Nees: De profundis
The son of an organist, the Belgian Vic Nees, who died in 2013, was largely self-taught as a musician, influenced by Bartók, Stravinsky and Britten. In this timeless vocal work, a sepulchral sinusoid takes centre stage on beaches without limit, stretching towards the same ineffable horizon. We might think of Baudelaire’s poem of the same name: ‘I beg pity of you, the only one I love,/from the depths of the dark pit where my heart has fallen/It’s a gloomy world with a leaden horizon/where through the night horror and blasphemy swim.’

Tallis: If ye love me
This famous setting, taken from the Anglican church repertoire, was published in 1565. The listener is invited by God, ‘if he love him’, to respect his wishes. Despite this commandment, the prayer has a honeyed tone. Homophony, and the prime imperative of purity so characteristic of the norms of composition of the English Reformation, are there for a reason.

Rheinberger: Abendlied
Written by a composer aged just 15 in 1855, a few weeks before Easter, this motet expresses none of the characteristics traditionally associated with adolescence. Confident and uncompromising, it divides and combines several parts in a journey of evident truth that sends the listener into a trance-like state. A sense of weightlessness predominates. We are no longer sure that we have both feet on the ground.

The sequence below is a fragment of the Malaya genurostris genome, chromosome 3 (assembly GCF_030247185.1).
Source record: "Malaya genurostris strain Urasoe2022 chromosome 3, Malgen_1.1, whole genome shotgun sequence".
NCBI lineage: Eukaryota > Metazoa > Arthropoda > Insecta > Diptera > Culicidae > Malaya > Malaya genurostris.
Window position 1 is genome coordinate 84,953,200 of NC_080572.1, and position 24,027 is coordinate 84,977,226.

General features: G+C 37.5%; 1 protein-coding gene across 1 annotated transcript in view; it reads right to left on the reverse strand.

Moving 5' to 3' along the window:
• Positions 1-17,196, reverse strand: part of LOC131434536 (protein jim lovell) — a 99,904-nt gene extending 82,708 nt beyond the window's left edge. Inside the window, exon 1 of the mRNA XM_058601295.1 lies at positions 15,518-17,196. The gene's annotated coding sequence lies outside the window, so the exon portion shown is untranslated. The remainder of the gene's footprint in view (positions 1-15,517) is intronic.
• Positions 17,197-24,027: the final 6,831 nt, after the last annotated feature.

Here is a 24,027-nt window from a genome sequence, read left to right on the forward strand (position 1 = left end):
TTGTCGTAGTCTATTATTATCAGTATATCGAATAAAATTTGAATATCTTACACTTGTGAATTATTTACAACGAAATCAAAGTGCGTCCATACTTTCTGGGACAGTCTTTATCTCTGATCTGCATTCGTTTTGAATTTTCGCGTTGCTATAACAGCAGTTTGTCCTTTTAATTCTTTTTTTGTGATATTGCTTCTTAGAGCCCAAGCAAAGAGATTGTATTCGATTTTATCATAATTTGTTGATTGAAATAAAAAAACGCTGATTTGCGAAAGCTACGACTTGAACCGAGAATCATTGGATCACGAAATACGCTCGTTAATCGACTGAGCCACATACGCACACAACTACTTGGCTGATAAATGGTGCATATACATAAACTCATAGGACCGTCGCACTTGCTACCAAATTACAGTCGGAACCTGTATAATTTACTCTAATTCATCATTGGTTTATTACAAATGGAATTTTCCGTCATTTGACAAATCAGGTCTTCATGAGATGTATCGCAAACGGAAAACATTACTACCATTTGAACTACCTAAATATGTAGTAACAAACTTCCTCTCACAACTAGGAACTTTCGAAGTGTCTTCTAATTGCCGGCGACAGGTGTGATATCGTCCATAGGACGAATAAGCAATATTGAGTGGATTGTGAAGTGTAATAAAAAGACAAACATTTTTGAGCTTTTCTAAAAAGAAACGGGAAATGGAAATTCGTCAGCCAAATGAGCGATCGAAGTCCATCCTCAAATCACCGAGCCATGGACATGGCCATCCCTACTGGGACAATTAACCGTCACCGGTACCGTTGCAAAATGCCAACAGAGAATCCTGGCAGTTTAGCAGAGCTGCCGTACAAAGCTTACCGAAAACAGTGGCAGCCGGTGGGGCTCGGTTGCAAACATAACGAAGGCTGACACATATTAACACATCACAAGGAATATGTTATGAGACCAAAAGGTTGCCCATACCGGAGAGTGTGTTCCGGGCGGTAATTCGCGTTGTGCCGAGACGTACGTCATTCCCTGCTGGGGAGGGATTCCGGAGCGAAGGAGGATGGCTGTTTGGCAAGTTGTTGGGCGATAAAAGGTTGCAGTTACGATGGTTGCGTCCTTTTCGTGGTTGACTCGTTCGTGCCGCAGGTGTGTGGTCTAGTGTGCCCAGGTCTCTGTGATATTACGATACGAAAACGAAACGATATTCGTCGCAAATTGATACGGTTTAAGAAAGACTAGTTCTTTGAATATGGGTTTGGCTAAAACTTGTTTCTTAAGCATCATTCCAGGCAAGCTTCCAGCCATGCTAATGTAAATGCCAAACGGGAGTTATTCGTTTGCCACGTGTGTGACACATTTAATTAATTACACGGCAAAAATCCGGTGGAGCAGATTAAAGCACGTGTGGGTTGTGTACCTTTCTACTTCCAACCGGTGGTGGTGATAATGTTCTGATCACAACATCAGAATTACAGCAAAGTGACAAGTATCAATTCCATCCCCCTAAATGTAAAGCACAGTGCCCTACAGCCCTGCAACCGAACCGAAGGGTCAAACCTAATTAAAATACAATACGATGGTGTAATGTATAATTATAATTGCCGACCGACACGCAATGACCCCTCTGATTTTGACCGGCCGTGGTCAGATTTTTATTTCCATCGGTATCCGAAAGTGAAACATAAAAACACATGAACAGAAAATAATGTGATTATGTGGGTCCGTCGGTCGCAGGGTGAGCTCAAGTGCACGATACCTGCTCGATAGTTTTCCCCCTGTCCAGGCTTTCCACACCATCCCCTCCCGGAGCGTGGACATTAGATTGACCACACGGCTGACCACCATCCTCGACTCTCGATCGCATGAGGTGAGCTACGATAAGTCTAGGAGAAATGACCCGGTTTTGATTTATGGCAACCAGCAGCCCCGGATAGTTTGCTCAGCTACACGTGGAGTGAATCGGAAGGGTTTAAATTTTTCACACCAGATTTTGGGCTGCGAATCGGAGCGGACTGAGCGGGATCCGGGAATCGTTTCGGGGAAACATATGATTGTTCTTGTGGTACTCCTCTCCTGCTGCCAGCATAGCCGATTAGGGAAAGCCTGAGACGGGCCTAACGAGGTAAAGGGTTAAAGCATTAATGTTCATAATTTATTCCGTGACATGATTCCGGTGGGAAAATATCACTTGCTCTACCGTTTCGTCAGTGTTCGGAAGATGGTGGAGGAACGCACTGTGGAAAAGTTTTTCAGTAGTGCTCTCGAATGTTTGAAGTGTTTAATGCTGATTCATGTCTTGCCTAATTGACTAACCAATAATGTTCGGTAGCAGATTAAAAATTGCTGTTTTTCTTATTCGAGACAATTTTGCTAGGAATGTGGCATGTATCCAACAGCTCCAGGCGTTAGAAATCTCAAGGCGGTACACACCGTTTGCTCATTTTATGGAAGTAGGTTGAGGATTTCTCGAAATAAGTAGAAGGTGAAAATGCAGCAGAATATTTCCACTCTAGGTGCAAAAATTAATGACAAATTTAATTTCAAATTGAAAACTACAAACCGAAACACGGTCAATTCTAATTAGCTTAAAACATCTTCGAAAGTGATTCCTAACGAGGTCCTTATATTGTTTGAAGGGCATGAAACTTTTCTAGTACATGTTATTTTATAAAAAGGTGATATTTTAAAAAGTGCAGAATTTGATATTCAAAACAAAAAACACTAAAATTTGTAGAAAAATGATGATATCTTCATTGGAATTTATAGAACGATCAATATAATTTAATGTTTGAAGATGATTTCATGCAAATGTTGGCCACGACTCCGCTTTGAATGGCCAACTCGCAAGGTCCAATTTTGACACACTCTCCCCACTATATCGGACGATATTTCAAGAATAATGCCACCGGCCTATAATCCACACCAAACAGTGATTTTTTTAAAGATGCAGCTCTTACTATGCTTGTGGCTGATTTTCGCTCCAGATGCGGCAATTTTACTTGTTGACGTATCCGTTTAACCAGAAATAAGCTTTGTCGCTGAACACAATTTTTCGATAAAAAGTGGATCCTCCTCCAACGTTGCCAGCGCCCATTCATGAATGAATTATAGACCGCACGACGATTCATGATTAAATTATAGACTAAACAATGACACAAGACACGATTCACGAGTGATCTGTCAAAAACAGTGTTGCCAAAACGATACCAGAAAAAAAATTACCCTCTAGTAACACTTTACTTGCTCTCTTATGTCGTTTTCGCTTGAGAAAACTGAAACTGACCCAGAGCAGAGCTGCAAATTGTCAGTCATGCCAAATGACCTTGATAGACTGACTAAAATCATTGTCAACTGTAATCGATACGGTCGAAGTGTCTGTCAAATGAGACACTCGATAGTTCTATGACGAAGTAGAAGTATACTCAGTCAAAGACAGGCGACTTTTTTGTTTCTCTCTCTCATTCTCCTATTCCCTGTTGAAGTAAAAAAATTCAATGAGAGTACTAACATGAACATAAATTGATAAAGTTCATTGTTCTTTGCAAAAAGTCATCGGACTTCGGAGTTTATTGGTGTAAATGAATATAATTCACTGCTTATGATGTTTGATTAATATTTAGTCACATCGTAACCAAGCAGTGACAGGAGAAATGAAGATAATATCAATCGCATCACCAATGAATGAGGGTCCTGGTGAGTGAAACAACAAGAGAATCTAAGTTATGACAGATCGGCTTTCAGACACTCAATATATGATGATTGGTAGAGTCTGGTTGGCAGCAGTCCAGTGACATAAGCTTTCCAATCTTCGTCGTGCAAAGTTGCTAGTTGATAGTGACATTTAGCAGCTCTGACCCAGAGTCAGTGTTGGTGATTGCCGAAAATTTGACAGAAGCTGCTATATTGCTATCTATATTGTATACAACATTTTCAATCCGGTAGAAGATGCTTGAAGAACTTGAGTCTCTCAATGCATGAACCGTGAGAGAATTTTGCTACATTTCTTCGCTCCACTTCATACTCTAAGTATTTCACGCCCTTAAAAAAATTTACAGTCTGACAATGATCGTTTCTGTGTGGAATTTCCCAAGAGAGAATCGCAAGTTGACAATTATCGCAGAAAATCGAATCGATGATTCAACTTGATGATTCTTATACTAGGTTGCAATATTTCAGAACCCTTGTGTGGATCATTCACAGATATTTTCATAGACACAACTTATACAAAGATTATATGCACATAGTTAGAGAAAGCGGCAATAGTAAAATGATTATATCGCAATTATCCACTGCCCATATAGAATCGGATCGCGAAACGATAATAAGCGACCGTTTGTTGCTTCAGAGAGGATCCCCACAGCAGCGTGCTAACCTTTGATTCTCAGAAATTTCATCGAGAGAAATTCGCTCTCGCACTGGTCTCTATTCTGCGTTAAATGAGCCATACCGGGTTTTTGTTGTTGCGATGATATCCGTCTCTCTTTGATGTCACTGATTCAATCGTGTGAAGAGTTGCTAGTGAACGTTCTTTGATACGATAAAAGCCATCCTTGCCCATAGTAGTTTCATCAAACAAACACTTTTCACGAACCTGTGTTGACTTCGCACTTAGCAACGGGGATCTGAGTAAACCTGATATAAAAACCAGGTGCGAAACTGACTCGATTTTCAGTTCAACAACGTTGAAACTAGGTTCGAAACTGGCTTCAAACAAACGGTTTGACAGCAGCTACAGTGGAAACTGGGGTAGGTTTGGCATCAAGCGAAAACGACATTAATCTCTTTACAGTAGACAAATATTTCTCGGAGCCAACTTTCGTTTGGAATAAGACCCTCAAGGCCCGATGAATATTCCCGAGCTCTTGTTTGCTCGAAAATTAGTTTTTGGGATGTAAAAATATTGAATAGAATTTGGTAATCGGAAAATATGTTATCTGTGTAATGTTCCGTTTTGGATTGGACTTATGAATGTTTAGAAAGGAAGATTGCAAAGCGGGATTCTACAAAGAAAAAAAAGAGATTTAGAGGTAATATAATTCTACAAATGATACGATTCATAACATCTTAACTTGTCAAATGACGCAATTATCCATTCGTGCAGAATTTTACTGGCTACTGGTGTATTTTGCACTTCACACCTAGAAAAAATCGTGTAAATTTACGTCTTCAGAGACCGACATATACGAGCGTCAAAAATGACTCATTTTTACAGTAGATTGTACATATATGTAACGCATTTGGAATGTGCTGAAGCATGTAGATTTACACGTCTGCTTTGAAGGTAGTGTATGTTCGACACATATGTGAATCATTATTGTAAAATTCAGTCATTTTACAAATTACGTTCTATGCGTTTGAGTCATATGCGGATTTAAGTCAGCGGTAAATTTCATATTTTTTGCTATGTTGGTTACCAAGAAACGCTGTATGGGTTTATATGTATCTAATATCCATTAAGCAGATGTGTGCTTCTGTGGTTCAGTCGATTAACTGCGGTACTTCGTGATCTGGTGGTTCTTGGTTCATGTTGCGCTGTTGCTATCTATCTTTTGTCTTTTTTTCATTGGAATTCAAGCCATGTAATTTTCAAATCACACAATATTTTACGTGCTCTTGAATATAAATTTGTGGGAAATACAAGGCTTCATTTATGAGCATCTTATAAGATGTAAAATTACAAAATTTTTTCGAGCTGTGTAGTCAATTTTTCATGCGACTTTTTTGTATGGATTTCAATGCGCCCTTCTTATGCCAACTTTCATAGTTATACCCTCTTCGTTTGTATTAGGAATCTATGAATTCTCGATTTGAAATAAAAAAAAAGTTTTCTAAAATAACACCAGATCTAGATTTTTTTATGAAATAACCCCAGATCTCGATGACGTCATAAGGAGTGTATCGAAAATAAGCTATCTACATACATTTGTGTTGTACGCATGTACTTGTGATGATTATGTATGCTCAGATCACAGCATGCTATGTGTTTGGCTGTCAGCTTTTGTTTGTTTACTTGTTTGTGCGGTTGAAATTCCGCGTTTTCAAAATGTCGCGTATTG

Bruckner: Os justi, Virga Jesse
Gregorian chant is modal, diatonic – and, above all, anonymous. Adapting these two motets around the 1880s, through a delightful play on unisons, Bruckner pays tribute to ten centuries of sacred music, and in particular to the monastery of St Florian, which welcomed him in when he lost his father at the age of 13. In this haven, the little boy learned that modesty could be sublime.

Elgar: Lux aeterna
‘Death? But I’m used to it! I died long before I was born.’ This witticism of Jean Cocteau seems tailor-made for the present motet, which emerges from darkness and ascends towards grace. Elgar’s father was a piano tuner: this work can be heard as the perpetual search for concord between being and nothingness. Or else between the distinct voices of a chorus that reverberates with opposing forces, forces that are still fused into one body.

Whitacre: Lux Nova
A contemporary composition to conclude this ethereal stroll through the spheres. The ambient music of Brian Eno or Harold Budd is very much present here. Without using electronics, Whitacre floats through layers of fog, sewing together a strange mantle of light, where spots of lustre are diffracted further through space than ever. Sacred song is a quantum continent, outside time and beyond reality.

Same day